Just as I was about to tack the pieces together, I remembered the lining! I had specifically purchased some matching lining fabric and had, till now, completely forgotten about it! Since the lining of a skirt is like sewing a second skirt, just one that sits on the inside, it wouldn’t make sense to tack the pieces of the main skirt together before cutting the pieces out of the lining. So, I laid my pieces down and traced them onto the lining fabric and cut. I then set about the slow but relaxing process of tacking all the pieces together of the “two” skirts. Once this was done, I turned the skirt inside out and tried it on.

Trying it on inside out made sense to me because that way I could pinch the joined areas to fit my waist and secure them with a pin. This served as a guide to any adjustments I might need to make to the way I had tacked it together. I enjoyed this part of the process because sewing by hand feels so natural to me, as that’s how I had made all my doll’s cloths as a child! It feels so easily reversible, which I guess is the whole point of tacking!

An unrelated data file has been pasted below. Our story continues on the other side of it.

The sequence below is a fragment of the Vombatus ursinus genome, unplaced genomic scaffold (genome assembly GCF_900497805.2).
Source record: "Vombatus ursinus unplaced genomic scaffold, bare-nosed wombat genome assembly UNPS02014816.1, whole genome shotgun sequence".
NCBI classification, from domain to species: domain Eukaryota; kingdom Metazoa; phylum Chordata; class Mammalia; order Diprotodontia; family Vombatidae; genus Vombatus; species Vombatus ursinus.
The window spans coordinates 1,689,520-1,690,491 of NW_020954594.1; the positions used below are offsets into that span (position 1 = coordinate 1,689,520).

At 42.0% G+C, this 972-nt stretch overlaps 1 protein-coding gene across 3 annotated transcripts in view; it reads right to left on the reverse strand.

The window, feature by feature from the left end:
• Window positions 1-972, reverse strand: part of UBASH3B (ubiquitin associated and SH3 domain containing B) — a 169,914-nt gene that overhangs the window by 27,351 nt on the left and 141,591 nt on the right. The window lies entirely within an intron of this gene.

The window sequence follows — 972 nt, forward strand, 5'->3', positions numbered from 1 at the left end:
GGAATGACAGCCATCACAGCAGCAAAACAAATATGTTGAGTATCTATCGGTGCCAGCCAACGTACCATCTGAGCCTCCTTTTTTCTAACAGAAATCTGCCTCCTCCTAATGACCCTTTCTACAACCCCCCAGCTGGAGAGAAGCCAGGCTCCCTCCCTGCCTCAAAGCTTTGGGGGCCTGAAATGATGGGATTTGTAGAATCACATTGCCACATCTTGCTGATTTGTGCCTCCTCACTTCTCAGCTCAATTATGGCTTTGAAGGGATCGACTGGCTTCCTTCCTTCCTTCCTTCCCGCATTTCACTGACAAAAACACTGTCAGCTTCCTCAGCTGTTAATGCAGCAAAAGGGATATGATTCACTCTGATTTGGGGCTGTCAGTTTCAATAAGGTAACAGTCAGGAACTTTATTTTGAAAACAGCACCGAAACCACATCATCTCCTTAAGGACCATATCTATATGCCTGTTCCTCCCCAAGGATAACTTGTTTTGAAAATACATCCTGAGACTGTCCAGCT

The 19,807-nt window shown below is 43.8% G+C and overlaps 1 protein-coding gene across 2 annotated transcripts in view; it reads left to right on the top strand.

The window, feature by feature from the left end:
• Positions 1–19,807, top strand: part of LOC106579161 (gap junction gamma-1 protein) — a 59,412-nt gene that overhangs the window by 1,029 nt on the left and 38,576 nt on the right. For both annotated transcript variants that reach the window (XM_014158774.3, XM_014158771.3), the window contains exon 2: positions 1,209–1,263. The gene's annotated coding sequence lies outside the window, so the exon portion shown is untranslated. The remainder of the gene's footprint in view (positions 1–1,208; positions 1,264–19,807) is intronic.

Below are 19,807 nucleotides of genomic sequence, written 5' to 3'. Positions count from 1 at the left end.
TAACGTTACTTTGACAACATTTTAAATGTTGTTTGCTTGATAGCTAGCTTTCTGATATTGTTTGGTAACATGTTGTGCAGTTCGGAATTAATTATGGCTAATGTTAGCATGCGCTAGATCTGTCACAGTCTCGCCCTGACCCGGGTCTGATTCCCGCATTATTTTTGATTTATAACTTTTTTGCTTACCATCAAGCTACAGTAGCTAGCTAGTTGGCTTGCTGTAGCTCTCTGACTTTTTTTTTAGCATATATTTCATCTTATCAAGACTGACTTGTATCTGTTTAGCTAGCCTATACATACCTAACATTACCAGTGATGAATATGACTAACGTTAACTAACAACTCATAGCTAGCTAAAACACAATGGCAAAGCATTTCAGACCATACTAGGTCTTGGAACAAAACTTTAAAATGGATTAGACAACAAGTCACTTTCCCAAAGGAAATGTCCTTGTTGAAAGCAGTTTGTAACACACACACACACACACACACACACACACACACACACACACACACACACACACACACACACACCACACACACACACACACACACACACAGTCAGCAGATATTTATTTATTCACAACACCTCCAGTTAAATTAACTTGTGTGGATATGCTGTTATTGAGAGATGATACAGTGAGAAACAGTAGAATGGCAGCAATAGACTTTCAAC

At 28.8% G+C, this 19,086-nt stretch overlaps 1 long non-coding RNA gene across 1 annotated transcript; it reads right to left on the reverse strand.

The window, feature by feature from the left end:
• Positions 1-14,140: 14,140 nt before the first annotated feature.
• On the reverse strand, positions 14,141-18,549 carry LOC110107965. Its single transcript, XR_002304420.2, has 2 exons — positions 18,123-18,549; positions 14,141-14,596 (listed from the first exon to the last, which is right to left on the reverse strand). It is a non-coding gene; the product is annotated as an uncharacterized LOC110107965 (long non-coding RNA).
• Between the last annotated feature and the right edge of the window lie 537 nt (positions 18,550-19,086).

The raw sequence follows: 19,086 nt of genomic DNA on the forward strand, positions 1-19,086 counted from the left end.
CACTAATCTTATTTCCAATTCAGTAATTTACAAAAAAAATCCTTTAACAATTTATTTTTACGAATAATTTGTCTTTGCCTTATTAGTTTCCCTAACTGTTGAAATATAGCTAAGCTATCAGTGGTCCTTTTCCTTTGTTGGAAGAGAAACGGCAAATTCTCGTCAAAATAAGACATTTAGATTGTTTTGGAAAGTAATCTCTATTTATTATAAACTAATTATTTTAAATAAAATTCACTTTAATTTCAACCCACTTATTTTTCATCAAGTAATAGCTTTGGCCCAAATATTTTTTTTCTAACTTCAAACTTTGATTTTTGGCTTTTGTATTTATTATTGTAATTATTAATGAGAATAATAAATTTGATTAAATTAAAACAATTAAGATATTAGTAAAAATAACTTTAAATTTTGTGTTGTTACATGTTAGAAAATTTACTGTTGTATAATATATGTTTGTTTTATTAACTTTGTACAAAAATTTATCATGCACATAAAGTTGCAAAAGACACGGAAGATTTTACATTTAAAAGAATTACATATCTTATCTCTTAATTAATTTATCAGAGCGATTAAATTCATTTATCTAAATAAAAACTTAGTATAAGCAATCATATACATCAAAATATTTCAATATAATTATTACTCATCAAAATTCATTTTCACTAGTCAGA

The two skirts, outer and inner, are done. Now to move on to the worrying part – sewing the seams together by machine. I dreaded this part to be honest. Sometimes it feels as if my sewing machine wants to eat my fabric rather than sew it together! But for this project it seems to be taking pity on me, or rather, it has concluded that it needs to be a bit more forgiving of my abilities if it wants to stay out of storage and be used again!

Happily, all the seems looked beautiful by the time I was done! (Above is an example of the lining seam). I followed best practise and ironed (or as all the online tutorials say “pressed”) the seams flat and put my project down for the day.